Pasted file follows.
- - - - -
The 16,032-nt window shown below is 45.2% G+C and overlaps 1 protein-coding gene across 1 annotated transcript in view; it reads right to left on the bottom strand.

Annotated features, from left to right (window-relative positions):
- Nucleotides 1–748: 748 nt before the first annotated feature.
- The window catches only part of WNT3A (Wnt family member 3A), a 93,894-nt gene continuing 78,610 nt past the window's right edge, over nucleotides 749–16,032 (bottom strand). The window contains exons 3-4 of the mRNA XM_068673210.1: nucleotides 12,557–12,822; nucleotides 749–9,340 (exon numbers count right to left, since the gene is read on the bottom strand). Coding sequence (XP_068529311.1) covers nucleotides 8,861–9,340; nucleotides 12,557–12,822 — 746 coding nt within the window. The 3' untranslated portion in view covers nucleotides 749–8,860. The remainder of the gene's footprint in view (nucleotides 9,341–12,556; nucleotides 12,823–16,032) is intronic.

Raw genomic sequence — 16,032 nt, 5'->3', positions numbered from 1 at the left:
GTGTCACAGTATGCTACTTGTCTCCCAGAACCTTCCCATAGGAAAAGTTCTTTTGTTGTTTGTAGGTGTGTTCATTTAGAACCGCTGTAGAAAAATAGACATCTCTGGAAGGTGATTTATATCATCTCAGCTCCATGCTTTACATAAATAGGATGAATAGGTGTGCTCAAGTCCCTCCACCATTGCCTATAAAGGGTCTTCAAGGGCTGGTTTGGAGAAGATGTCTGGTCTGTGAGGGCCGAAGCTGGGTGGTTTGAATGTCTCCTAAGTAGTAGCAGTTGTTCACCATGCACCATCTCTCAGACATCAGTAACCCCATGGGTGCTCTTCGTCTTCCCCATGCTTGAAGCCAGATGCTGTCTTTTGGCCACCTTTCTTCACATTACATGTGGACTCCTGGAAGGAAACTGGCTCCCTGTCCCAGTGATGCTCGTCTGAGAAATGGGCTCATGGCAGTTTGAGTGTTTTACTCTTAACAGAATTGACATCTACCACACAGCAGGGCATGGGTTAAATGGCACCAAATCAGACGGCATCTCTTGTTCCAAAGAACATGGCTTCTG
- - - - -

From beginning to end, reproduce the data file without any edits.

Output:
The 16,032-nt window shown below is 45.2% G+C and overlaps 1 protein-coding gene across 1 annotated transcript in view; it reads right to left on the bottom strand.

Annotated features, from left to right (window-relative positions):
- Nucleotides 1–748: 748 nt before the first annotated feature.
- The window catches only part of WNT3A (Wnt family member 3A), a 93,894-nt gene continuing 78,610 nt past the window's right edge, over nucleotides 749–16,032 (bottom strand). The window contains exons 3-4 of the mRNA XM_068673210.1: nucleotides 12,557–12,822; nucleotides 749–9,340 (exon numbers count right to left, since the gene is read on the bottom strand). Coding sequence (XP_068529311.1) covers nucleotides 8,861–9,340; nucleotides 12,557–12,822 — 746 coding nt within the window. The 3' untranslated portion in view covers nucleotides 749–8,860. The remainder of the gene's footprint in view (nucleotides 9,341–12,556; nucleotides 12,823–16,032) is intronic.

Raw genomic sequence — 16,032 nt, 5'->3', positions numbered from 1 at the left:
GTGTCACAGTATGCTACTTGTCTCCCAGAACCTTCCCATAGGAAAAGTTCTTTTGTTGTTTGTAGGTGTGTTCATTTAGAACCGCTGTAGAAAAATAGACATCTCTGGAAGGTGATTTATATCATCTCAGCTCCATGCTTTACATAAATAGGATGAATAGGTGTGCTCAAGTCCCTCCACCATTGCCTATAAAGGGTCTTCAAGGGCTGGTTTGGAGAAGATGTCTGGTCTGTGAGGGCCGAAGCTGGGTGGTTTGAATGTCTCCTAAGTAGTAGCAGTTGTTCACCATGCACCATCTCTCAGACATCAGTAACCCCATGGGTGCTCTTCGTCTTCCCCATGCTTGAAGCCAGATGCTGTCTTTTGGCCACCTTTCTTCACATTACATGTGGACTCCTGGAAGGAAACTGGCTCCCTGTCCCAGTGATGCTCGTCTGAGAAATGGGCTCATGGCAGTTTGAGTGTTTTACTCTTAACAGAATTGACATCTACCACACAGCAGGGCATGGGTTAAATGGCACCAAATCAGACGGCATCTCTTGTTCCAAAGAACATGGCTTCTG